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Dropouts down, graduates up, state reports

Students celebrate during graduation ceremonies at North Hollywood High School.

State officials Wednesday reported modest improvements in dropout and graduation rates and said they were especially heartened with gains made by such groups as Latino and African American students.

Overall, the state dropout rate declined by 2.2 percentage points to 14.4% for the class of 2011, when compared to the class of 2010.  Data is not yet available for the class of 2012. For Latinos, the improvement was 3.1 percentage points; for blacks, it was 2.1%.

The results were called “generally good news,” by state Supt. of Public Instruction Tom Torlakson in a conference call. “We are graduating more students. The dropout rate is down.” Every additional student graduating is a “success story,” he added.

This year’s release marks the second annual report under a new system that tracks individual students from the time they begin ninth grade. Comparisons going back beyond the class of 2010 aren’t possible under the current formula.

In Los Angeles Unified, the dropout rate improved 4.2 percentage points, lowering from 24.8% to 20.6%. Belmont High, west of downtown, recorded a large change, lowering its dropout rate from 45.6% to 26.6%.

Manual Arts High, south of downtown, bucked the trend in the wrong direction, with a dropout rate increasing by 1 percentage point to 26.3%. But Manual Arts nonetheless also increased its graduation rate, by 1.2%, to 65.6%. Those figures aren’t contradictions — because many students are neither graduates nor dropouts. This other category includes students who are behind schedule but still in school as well as disabled students who earn completion certificates rather than diplomas.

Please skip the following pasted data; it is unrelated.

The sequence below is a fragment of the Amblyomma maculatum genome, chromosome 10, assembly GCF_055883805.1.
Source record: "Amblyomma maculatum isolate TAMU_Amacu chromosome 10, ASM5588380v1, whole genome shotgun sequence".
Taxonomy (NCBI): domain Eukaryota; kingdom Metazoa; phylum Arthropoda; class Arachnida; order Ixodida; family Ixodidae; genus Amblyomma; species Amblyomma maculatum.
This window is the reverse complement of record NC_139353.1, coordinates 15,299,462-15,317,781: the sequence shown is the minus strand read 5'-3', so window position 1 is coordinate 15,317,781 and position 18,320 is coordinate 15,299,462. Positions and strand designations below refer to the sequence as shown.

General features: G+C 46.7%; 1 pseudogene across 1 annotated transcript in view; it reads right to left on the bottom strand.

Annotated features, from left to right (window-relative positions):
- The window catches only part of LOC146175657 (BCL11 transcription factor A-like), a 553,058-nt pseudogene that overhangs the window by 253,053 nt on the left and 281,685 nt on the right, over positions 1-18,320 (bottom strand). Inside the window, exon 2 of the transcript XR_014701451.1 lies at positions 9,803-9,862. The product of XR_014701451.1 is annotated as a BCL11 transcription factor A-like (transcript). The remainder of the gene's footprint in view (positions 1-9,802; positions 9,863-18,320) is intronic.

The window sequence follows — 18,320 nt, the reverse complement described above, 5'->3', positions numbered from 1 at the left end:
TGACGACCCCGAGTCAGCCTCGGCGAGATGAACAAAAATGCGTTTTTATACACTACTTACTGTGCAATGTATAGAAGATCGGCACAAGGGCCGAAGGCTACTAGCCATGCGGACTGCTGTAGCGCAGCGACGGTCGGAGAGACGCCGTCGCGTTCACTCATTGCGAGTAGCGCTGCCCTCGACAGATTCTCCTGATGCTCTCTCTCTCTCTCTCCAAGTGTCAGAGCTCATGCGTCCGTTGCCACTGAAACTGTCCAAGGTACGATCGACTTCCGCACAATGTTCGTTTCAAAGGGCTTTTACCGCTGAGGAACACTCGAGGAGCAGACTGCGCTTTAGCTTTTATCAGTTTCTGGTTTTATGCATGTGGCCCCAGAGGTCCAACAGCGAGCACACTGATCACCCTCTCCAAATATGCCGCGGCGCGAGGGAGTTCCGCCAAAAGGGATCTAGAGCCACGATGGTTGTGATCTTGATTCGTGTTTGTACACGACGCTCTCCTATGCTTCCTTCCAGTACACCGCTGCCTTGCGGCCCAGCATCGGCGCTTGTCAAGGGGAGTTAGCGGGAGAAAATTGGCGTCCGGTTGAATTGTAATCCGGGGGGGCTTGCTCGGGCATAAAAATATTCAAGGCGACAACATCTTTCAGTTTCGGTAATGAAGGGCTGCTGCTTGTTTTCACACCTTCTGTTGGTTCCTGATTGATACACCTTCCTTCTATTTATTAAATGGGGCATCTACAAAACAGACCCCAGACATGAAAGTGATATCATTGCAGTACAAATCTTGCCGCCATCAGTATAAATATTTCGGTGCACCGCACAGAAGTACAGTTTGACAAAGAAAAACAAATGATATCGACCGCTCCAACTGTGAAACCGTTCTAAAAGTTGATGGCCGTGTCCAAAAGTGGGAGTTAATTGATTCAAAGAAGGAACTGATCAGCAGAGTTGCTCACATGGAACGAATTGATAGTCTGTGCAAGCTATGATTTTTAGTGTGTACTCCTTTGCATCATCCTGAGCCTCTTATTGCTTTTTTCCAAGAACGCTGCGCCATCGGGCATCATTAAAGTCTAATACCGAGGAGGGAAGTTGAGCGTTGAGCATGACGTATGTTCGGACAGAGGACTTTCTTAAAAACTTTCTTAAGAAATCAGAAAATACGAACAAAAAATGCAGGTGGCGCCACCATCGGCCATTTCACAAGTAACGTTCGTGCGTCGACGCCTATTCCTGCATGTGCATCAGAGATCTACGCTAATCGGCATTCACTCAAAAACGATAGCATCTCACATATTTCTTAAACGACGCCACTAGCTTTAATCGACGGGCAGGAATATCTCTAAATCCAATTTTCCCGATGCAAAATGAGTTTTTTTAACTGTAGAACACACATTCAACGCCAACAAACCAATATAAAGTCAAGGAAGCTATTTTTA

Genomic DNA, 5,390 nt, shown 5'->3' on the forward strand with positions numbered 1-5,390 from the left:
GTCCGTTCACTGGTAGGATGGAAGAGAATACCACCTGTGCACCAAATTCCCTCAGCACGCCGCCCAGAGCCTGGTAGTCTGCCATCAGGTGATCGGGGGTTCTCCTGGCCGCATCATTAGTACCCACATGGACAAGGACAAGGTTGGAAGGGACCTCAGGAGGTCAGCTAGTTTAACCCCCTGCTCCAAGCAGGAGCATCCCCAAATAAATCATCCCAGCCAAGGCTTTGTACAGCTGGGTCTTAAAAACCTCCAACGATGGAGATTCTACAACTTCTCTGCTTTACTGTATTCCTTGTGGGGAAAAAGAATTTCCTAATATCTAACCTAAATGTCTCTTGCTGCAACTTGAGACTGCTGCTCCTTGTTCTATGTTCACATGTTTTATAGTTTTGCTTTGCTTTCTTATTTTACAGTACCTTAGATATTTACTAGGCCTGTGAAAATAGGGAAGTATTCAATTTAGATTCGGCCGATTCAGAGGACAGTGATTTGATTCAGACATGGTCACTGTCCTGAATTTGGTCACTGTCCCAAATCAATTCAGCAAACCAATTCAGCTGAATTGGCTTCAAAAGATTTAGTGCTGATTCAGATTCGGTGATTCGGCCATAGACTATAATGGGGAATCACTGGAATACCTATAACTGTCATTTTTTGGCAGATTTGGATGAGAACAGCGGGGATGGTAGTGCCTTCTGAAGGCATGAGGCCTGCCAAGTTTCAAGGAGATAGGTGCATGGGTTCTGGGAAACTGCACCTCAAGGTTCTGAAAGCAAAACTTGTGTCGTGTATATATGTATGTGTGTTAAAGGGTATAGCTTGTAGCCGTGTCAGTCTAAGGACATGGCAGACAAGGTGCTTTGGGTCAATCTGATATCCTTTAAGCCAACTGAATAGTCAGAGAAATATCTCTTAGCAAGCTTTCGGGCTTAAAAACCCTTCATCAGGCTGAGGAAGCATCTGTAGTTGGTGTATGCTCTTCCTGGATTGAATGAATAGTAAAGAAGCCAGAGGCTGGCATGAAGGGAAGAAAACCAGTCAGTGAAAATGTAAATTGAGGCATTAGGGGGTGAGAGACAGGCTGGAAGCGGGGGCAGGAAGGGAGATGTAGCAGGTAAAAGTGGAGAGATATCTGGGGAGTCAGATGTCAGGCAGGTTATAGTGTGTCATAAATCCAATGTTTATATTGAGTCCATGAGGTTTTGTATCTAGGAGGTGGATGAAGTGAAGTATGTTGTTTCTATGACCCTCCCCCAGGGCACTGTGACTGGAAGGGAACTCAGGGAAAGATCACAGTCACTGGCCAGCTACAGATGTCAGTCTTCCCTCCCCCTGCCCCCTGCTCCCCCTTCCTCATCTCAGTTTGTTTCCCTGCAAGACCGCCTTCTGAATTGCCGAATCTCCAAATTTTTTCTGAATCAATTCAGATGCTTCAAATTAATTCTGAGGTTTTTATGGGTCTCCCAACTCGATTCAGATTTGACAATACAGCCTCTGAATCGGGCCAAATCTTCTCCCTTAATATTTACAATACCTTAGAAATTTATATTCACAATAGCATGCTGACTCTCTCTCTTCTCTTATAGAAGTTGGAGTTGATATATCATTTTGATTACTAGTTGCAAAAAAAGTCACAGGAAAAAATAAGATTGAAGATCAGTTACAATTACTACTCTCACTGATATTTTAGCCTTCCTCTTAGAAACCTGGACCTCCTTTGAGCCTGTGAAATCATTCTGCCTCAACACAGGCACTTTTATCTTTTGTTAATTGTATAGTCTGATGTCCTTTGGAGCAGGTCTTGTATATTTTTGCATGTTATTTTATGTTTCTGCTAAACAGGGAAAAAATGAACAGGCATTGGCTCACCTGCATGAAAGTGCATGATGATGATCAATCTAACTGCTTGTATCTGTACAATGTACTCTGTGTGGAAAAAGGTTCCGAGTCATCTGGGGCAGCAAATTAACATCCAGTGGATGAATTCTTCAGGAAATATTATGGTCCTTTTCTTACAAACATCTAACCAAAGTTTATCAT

L.A. Unified had less welcome news with its graduation rate, which went down from 62.4% to 61.6%, according to state data.

The state graduation rate was 76.3%, up 1.5 percentage points from 2010, with larger gains among Latinos and blacks as well as among students from low-income families.

An advocacy group offered a less-upbeat assessment of the new data.

“Even though these rates are improving, at the rate California is going, it will take us 13 years to close the graduation gap between Latino and African American students and their white peers,” said Arun Ramanathan, executive director of Oakland-based Education Trust-West. "It’s time we stopped talking about this problem and invested in the strategies that top districts and schools are using to fix it.” 

The group singled out ABC Unified, in southeast L.A. County, as a school system to emulate in this regard.

Torlakson credited the better numbers to an increasing focus among educators statewide on keeping students in school. The upward trend occurred, he noted, amid budget cuts that resulted in larger class sizes, shorter school years and reduced support through such programs as summer school.

Not counted in these rates are students who drop out before ninth grade. Statewide, more than 7,600 students from the class of 2011 dropped out in seventh or eighth grade.

Dropout tabulations have become more accurate because they now track individual students and can pick them up wherever and whenever they enroll in a California public school. But school districts remain on the honor system when reporting what happens to students who leave the state or country or who opt for private school. Schools are supposed to document what happens to their students, but they are not likely to be audited. In addition, comprehensive high schools have the potential to improve their dropout rate by shifting high-risk students to alternative programs.

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-- Howard Blume

Photo: Students celebrate during graduation ceremonies at North Hollywood High School. Credit: Wally Skalij / Los Angeles Times

 
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